Having OCD and being a neat freak are not synonymous
Take a look at the picture to the right. I got that picture off Twitter. Someone posted it, commenting that it looked like his desk at work. And then he added the #OCD hashtag. The message was clear. Having a painstakingly neat desk is a sign of OCD. Twitter and other social media is rife with these types of comments… And they’re all wrong.
OCD is not, and has never been, about being a neat freak. Unfortunately that concept was bantered around, on social media, in private conversations, and then gravitated to jokes and memes that are copied and copied all over the Internet. References to OCD being about neat freaks can be found in modern literature too.
Having a desk drawer like the one in the picture has nothing to do with Obsessive Compulsive Disorder and everything to do with being anal retentive. By definition, someone who is anal retentive is a person who is excessively orderly and fussy. These are the people who spend hours cleaning and organizing cupboards, junk drawers, basements and garages. Anal retentives organize Christmas decorations perfectly. Cupboards are all neatly organized, with the labels on cans and boxes all facing out. It’s anal retentiveness, not OCD.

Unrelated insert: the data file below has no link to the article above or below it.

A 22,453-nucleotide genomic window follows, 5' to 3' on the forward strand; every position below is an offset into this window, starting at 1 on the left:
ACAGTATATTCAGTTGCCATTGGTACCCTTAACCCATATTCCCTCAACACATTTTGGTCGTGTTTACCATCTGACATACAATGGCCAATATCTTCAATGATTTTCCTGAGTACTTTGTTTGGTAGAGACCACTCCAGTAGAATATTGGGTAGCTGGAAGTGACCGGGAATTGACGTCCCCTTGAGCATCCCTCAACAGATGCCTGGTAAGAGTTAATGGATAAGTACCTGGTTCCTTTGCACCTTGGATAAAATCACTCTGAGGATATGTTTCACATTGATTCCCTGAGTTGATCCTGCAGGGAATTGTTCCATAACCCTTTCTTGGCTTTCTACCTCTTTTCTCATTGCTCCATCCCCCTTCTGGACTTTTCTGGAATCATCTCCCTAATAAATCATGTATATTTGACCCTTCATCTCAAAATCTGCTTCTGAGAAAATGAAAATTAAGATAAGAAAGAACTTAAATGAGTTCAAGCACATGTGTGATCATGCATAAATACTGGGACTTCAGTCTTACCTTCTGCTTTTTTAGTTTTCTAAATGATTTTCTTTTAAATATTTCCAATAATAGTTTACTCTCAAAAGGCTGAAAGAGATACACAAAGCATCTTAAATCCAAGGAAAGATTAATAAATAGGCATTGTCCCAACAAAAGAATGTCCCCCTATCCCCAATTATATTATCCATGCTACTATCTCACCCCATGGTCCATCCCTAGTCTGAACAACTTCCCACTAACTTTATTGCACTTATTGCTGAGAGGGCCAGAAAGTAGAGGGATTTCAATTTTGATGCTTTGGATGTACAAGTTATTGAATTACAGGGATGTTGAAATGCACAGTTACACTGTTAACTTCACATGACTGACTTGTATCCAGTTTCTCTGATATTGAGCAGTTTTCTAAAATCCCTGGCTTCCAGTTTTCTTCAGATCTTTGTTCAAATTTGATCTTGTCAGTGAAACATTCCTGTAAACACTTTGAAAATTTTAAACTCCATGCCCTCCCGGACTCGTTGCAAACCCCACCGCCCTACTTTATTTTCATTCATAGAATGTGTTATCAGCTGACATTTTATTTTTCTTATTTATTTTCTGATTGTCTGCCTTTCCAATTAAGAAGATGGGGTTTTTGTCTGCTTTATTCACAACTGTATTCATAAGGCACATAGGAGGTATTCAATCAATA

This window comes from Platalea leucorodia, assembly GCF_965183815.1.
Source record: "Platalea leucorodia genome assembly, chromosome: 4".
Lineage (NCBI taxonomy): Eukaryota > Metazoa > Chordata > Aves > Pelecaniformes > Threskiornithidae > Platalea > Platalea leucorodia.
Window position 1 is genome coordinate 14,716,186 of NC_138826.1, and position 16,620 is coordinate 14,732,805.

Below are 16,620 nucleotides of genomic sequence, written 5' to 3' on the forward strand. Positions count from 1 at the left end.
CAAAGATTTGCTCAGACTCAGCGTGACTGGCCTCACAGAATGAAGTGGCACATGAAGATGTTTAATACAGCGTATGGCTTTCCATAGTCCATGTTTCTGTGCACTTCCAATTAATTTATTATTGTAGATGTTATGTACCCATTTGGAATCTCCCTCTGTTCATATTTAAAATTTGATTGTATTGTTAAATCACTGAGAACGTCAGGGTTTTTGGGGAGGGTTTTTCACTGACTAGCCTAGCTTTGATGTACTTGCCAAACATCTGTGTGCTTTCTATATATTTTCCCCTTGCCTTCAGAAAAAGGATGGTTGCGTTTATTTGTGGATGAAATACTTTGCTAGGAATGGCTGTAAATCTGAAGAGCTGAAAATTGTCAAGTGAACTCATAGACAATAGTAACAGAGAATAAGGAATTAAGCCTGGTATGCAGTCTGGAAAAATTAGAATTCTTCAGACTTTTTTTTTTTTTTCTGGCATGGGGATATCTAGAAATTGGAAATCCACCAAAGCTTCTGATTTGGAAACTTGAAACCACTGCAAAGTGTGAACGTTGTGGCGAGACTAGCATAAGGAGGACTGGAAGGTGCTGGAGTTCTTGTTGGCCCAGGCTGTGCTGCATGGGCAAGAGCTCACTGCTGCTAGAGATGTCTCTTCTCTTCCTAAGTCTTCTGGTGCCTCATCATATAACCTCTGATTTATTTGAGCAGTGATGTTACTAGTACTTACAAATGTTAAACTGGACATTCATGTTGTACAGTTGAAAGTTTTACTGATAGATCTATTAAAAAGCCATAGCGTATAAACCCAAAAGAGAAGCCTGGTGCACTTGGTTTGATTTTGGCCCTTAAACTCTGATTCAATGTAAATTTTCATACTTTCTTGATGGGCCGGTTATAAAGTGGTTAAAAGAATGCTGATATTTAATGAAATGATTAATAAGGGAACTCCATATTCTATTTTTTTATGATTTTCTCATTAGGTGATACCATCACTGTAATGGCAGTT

OCD is a serious mental disorder that affects about two per cent of the population. It consists of unwanted and unwelcome intrusive thoughts and images that cause great distress and lead to repetitive acts, behaviors and rituals called compulsions. People with OCD suffer, hence they call themselves sufferers.
Anal retentives feel proud and a sense of accomplishment when they clean and organize something. They stand back and admire their work, pat themselves on the back. People with OCD do not. OCD sufferers would like nothing more than be able to stop their compulsions. They take no pleasure in performing their repetitive compulsions.
Is it possible for someone with OCD to have a compulsion to keep things neat, straight and organized? The answer is yes, though it would be a small number of the OCD population. In that case, however, the sufferer would not be able to organize something once, perfectly, then leave it alone. No. The sufferer would get everything perfect, which would reduce the anxiety they feel from their intrusive thoughts, but soon enough the thoughts would come back and the sufferer would have to reorganize again. And again, and again. It would be a relentless hell that the sufferer would feel he could not escape.